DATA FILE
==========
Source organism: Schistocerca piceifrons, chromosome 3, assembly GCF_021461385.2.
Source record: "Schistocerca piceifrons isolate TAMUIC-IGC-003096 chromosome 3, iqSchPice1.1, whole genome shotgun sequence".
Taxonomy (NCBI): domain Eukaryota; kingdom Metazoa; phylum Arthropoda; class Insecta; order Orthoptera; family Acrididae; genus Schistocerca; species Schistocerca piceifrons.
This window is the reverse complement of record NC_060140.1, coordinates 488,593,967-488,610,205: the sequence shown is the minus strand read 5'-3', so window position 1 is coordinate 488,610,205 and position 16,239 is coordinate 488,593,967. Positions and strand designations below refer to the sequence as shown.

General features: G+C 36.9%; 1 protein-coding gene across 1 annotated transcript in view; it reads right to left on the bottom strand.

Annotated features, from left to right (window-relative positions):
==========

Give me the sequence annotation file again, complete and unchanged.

Source organism: Schistocerca piceifrons, chromosome 3, assembly GCF_021461385.2.
Source record: "Schistocerca piceifrons isolate TAMUIC-IGC-003096 chromosome 3, iqSchPice1.1, whole genome shotgun sequence".
Taxonomy (NCBI): domain Eukaryota; kingdom Metazoa; phylum Arthropoda; class Insecta; order Orthoptera; family Acrididae; genus Schistocerca; species Schistocerca piceifrons.
This window is the reverse complement of record NC_060140.1, coordinates 488,593,967-488,610,205: the sequence shown is the minus strand read 5'-3', so window position 1 is coordinate 488,610,205 and position 16,239 is coordinate 488,593,967. Positions and strand designations below refer to the sequence as shown.

General features: G+C 36.9%; 1 protein-coding gene across 1 annotated transcript in view; it reads right to left on the bottom strand.

Annotated features, from left to right (window-relative positions):